I have never been a grillmaster. In my mental history of backyard bbq's, freewheeling picnics, and holiday-weekend cookouts I am remarkably absent from that heated position. Instead I busy myself with the accoutrements that make a meal. I love summery salads, I am beguiled by snacks. And the things I would do for a ripe watermelon are unmentionable (on a site like this). But I rarely stand behind the flames, tending to meat and vegetable.
That position is frequently filled by some testosterone dummy, brandishing tongs and a bottle of lighter fluid like a Spartan. Dads, grads, dudes, and bros, they are culturally informed that their culinary apogee is here, staring into the fire, providing sustenance for a crowd. But before I fall too far down a heteronormative rabbit hole of stereotypes, I must pay attention to my favorite grillmaster, my dear friend KO. She is a woman of distinction behind the smoldering coals and my last Summer in Brooklyn was spent dining riverside, weekly enjoying her outdoor celebrations. Grilling is not a gendered activity, it is a mindset. And this is the Summer that I learn its value.
But instead of investing in a grill I set out to build something more historic (why buy what you can make?). Humankind has been cooking over open flame for thousands of years, and the paraphernalia we have developed to allow such activity is wide and varied. For this adventure, then, I flip the pages of my atlas to India, Persia, and the Caucases (a region comprised of Russia, Turkey, Iran, Armenia, and more). This is how to build a Tandoor.
A tandoor is a traditional clay oven. Long ago, when we as a species lived in small huts, cooking was done communally in a large central oven. These were often earth ovens, pits dug into the ground and filled with smoking and smoldering wood. As we became more mobile, these ovens were lifted out of the ground and made smaller so that a family might even have one of their own. And now the tandoor steps into the picture. Heated just like the earth ovens of old, tandoors were smaller and more portable (though still not terribly easy to transport).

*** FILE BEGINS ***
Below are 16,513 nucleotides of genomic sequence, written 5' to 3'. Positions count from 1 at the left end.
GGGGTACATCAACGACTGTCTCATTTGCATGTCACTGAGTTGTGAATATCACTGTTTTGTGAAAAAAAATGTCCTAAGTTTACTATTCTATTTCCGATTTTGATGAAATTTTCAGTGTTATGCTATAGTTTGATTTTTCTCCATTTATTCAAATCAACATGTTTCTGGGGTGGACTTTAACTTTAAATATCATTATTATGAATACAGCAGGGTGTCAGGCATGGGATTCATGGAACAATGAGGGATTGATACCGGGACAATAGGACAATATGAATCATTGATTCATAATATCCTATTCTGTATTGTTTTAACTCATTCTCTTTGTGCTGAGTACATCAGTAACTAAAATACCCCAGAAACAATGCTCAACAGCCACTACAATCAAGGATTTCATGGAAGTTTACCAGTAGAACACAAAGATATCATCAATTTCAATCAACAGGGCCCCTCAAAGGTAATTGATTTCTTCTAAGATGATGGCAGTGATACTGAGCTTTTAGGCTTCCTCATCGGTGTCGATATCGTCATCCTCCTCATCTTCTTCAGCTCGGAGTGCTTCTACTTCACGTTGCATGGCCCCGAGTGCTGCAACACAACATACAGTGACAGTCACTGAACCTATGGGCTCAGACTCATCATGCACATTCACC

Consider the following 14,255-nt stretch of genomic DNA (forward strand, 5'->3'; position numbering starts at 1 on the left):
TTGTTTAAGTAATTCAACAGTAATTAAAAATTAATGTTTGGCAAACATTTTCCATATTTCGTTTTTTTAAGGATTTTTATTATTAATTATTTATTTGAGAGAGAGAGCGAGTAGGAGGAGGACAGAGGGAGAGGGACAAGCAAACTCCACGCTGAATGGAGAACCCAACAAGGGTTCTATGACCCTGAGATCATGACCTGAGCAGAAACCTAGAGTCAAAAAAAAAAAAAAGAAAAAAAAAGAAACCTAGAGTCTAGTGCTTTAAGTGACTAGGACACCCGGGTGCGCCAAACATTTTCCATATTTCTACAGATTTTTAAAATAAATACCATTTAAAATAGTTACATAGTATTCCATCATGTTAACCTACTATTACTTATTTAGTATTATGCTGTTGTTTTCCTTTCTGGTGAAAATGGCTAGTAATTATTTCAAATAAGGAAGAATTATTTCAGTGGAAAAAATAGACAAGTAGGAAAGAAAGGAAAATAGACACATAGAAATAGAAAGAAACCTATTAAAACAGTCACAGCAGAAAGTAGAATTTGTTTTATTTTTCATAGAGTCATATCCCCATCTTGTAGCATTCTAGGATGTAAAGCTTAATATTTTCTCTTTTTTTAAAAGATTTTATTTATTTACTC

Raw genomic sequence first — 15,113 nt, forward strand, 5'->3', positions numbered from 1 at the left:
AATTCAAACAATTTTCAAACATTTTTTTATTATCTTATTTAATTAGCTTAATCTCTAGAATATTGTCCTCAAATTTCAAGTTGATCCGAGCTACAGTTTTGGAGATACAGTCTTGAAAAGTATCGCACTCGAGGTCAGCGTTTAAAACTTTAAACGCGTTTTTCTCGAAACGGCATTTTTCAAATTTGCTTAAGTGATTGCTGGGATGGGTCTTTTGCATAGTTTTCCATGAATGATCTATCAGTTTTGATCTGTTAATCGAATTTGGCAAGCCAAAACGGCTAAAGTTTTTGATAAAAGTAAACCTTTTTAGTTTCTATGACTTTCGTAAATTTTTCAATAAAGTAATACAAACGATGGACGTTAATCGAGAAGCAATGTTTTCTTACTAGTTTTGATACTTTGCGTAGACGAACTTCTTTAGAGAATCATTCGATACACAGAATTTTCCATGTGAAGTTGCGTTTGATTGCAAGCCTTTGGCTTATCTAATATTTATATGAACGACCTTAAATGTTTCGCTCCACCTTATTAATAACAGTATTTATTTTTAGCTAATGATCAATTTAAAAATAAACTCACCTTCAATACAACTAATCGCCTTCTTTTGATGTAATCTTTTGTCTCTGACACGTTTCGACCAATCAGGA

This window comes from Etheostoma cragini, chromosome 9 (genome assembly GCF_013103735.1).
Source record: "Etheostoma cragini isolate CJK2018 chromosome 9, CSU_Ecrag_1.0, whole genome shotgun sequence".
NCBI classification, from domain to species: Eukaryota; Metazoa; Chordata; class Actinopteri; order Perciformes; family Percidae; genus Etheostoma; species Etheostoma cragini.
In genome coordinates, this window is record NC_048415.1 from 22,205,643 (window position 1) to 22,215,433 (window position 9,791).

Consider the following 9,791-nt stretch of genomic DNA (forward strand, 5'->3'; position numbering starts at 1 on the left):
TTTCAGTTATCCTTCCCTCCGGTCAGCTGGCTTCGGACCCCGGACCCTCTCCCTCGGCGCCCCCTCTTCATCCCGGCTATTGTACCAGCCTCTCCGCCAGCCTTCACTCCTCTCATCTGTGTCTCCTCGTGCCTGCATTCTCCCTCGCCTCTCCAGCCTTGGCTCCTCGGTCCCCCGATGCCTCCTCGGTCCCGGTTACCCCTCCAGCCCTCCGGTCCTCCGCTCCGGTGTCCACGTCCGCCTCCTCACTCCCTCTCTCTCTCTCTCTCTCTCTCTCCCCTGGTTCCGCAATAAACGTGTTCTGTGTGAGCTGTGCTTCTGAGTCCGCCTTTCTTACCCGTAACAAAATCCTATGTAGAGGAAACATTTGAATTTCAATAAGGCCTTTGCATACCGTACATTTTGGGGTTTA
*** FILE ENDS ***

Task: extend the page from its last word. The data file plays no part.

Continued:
The concept is simple: a clay vessel is insulated, then wood or coals are burned inside at the bottom. When lidded, the container can reach astonishing temperatures (500-800 degrees). Meats, and veggies are cooked inside on skewers while breads are often slapped directly onto the clay walls.
Cold air intake at the bottom of the vessel creates a convection current inside. As it hits the coals, that air warms up, becomes less dense and circulates up inside the cylinder. The air previously at the top has had some time to cool down and falls back to the coals. Convection heat is energy transferred through currents, in this case air currents. Slowly the clay begins to absorb and emit some of that ambient, circulating, insulated heat (a process known as radiation). With just a few resources it is possible to build a strikingly efficient convection oven, something you might pay for dearly in modern kitchen design.